Remember, if you are working, there are many Social Security Work Incentives that can be used to offset your earnings. When reporting income, it is important to also report any work incentives that you would like for SSA to consider, to reduce a portion of your countable earnings. See the Social Security "Red Book" for information on work incentives.

If a finding is made that the person is considered no longer disabled, SSA is required to send written notice of the decision, including all appeal rights. In order to continue the SSI or SSDI benefits during an appeals process, the appeal must be requested within 10 days of the notice of discontinuance.

If a finding is made that the person is considered no longer disabled by their illness or condition, § 301 Continued Payment Under a Vocational Rehabilitation or Similar Program may allow an SSI or SSDI recipient to continue to receive SSI or SSDI benefits. Benefits may continue if the person is participating in a vocational rehabilitation program at the time the disability ended, and the program will increase the likelihood of eliminating the future need for disability benefits. Section 301 Continued Payment Under a Vocational Rehabilitation or Similar Program also applies to Beneficiaries aged 18 through 21, participating in an individualized education program developed under policies and procedures approved by the US Secretary of Education for assistance to States for the education of individuals with disabilities under the Individuals with Disabilities Education Act (IDEA).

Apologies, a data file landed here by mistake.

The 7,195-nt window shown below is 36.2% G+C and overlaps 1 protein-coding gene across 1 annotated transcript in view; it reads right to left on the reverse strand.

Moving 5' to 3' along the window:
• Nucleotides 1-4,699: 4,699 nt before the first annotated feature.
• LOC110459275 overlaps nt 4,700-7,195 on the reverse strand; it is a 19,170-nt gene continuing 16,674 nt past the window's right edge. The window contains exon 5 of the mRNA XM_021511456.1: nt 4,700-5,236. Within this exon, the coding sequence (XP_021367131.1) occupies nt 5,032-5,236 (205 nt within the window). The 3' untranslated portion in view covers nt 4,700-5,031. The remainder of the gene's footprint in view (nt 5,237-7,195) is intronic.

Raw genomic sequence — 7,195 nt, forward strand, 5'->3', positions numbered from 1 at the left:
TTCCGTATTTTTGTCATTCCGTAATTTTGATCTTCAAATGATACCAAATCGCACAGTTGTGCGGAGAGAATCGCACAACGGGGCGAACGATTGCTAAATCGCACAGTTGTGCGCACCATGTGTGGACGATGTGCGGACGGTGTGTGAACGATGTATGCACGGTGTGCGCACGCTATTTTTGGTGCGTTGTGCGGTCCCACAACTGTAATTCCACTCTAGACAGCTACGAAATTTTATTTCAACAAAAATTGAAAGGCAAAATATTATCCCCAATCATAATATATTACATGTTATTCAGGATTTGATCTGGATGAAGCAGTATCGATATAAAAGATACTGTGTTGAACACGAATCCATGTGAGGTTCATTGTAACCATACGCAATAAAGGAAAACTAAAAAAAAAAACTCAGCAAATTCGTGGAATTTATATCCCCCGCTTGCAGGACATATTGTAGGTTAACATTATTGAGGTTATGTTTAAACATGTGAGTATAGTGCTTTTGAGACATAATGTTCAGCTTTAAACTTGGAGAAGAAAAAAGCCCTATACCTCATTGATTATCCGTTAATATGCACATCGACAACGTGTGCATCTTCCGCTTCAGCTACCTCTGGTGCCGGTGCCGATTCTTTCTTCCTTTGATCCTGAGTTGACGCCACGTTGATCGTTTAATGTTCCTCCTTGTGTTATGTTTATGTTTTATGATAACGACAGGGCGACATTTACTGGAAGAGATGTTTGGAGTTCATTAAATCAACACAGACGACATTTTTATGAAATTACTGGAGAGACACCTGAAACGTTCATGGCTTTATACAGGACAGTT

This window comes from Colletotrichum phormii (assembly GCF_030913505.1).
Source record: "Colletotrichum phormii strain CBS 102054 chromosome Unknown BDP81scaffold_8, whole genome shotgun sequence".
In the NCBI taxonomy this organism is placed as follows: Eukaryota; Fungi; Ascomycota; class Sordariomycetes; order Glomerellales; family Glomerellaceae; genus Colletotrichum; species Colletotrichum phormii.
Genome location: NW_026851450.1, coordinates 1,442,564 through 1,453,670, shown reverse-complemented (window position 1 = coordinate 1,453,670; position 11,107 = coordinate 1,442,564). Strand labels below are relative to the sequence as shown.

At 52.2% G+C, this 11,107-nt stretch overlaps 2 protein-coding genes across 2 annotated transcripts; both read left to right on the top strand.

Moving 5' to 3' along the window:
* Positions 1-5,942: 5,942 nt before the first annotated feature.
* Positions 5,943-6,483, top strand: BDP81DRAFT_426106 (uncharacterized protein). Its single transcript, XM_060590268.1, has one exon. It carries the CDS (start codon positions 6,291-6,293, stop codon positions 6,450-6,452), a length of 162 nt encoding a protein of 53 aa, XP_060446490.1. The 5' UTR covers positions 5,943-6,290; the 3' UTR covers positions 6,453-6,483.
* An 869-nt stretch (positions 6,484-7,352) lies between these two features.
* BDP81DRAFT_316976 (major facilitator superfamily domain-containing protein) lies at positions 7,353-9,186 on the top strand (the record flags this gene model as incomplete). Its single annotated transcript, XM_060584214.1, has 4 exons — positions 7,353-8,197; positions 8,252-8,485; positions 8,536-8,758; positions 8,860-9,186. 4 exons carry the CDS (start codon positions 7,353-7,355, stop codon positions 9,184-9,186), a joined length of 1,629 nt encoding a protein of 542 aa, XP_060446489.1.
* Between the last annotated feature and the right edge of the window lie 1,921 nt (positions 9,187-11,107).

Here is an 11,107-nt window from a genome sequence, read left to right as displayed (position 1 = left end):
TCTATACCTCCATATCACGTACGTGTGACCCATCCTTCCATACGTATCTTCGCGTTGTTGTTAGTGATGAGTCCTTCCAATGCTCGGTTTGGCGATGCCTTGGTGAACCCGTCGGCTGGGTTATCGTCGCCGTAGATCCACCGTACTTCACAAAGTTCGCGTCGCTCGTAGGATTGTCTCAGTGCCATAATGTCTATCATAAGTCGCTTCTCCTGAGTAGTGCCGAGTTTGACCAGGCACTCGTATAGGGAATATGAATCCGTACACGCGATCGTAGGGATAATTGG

Social Security and Medical Benefits

SSI beneficiaries automatically receive Medicaid benefits.

Be aware however that there are many special Medicaid and Medicaid waiver programs in Florida that do not require a person to be eligible for SSI. For more information, see the Florida Medicaid Summary of Services.

SSDI beneficiaries qualify for Medicare benefits following a two year waiting period after first receiving SSDI. There are limited circumstances under which SSDI beneficiaries may qualify for Medicare without the two year waiting period.